I love these special days when our brilliant and gracious Church of the Latin Rite asks us to use the Sunday psalms at Lauds ... and encourages this by providing 'proper' antiphons for those psalms. I expect that, at some point in its exemplary ministery, NLM has explained the history of this.
And November 11, Feast of S Martin, thoroughly deserves such a distinction. Few saints as superbly mark the transition from the Roman Empire to the Christianity-based institutions in which civilisation was recovered and enhanced and perpetuated.
Two completely different questions, but both arising from today's 'lauds' antiphons.
(1) The reference to lupi rapaces. So reminiscent of the words, perhaps a self-warning, uttered by Benedict XVI during the Inauguration of his Petrine Miniistry. Was that a far-sighted prophecy of what that particular Roman Pontiff saw as an imminent threat in his own time? Or is it true, in every age and every pontificate, that the wolves are already circling the encampment and howling; always ready to snatch and to devour; to wound and to destroy?
I wonder if Benedict XVI realised that the identity of his own 'wolves' would be so ineluctably bound up with the character and particular corruptions of his own successor!
(2) The use in today's Office of the gerundive vincendus. For decades, I have had a nagging suspicion that some writers, in both 'Classical' and 'post-Classical' Latin, used the gerundive, when it suited them, as a future passive participle.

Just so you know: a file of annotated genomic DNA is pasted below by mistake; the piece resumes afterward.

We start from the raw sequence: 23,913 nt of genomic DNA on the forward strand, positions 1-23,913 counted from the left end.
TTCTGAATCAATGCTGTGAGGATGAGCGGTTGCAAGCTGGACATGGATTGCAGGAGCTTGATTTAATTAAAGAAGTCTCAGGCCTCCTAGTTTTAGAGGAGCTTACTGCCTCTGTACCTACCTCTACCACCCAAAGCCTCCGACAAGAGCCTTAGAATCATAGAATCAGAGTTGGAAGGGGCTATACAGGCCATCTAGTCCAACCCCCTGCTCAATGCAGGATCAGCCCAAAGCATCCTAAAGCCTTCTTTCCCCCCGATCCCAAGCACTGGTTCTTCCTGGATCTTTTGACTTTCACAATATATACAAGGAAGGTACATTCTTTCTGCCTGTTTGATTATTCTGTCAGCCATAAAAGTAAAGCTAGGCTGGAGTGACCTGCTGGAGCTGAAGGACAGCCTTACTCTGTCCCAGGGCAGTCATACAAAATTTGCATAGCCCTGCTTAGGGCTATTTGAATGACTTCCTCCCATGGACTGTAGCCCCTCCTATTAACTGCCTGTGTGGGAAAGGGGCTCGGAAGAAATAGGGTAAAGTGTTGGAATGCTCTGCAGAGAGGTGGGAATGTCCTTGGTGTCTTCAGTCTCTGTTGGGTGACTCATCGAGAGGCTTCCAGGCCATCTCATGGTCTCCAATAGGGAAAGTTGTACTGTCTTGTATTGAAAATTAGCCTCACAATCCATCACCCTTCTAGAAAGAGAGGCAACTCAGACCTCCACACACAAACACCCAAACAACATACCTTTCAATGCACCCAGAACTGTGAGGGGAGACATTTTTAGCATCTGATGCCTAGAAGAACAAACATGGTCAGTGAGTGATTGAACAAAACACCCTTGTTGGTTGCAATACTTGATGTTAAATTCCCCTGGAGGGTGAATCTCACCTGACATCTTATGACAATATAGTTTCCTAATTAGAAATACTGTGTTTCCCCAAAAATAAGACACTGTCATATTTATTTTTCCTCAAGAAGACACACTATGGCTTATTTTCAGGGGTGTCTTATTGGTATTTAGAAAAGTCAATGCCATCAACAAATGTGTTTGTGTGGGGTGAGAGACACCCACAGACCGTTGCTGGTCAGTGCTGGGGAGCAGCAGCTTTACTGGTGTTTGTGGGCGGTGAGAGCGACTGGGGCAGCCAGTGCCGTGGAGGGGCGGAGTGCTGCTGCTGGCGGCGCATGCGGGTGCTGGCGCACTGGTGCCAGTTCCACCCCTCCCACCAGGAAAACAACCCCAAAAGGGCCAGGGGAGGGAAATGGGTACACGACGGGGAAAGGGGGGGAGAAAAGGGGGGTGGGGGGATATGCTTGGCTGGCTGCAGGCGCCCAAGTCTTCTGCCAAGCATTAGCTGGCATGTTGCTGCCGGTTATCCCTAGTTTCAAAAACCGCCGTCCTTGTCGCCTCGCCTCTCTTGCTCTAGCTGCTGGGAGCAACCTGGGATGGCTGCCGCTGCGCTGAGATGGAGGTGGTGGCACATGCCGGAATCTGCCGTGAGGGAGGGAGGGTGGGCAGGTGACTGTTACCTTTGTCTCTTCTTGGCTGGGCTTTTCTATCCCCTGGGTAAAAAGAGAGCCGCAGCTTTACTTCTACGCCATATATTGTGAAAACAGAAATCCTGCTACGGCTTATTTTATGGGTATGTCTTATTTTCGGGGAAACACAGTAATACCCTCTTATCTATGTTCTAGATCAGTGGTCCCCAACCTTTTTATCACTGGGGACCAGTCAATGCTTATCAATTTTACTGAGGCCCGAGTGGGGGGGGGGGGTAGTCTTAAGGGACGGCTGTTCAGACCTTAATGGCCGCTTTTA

I expect reference to standard grammatical handbooks would afford me instruction, but with age I am getting lazier. Perhaps the same will happen to you.
Lupos vincere et debellare valeamus!
completely off the subject (so feel free not to make public) but there's
pax et bonum
Any questions to do with wolves and grammar I try and avoid as I don't want Dr Arnold to box my ears!.
The official Ordinariate YouTube clips about how to use Divine Worship: Daily Office, where to put the ribbons, etc. were filmed in the Slipper Chapel. In the background you can just see the altar frontal HIC VERBO CARO FACTVM EST, to which I would venture to make a conjectural emendation.
Why is it debellari instead of debellare?
Concerning your second question: yes, that is quite right. There is a paragraph in Kühner-Stegmann on the use of the gerundive as a future passive (without the idea of necessity): Vol. I, p. 733-734. It seems that this phenomenon can be traced back as far as the late third century A.D.: the authors cited include Ammianus, Sidonius, Eutropius, and the author(s) of the Historia Augusta. (The same passages are cited by Ernout-Thomas in their Syntaxe Latine.)
Moreover, in the 4th-century Ars Minor of Donatus - which was the grammar par excellence throughout the Middle Ages - the gerundive is actually *called* the participle of the future passive!
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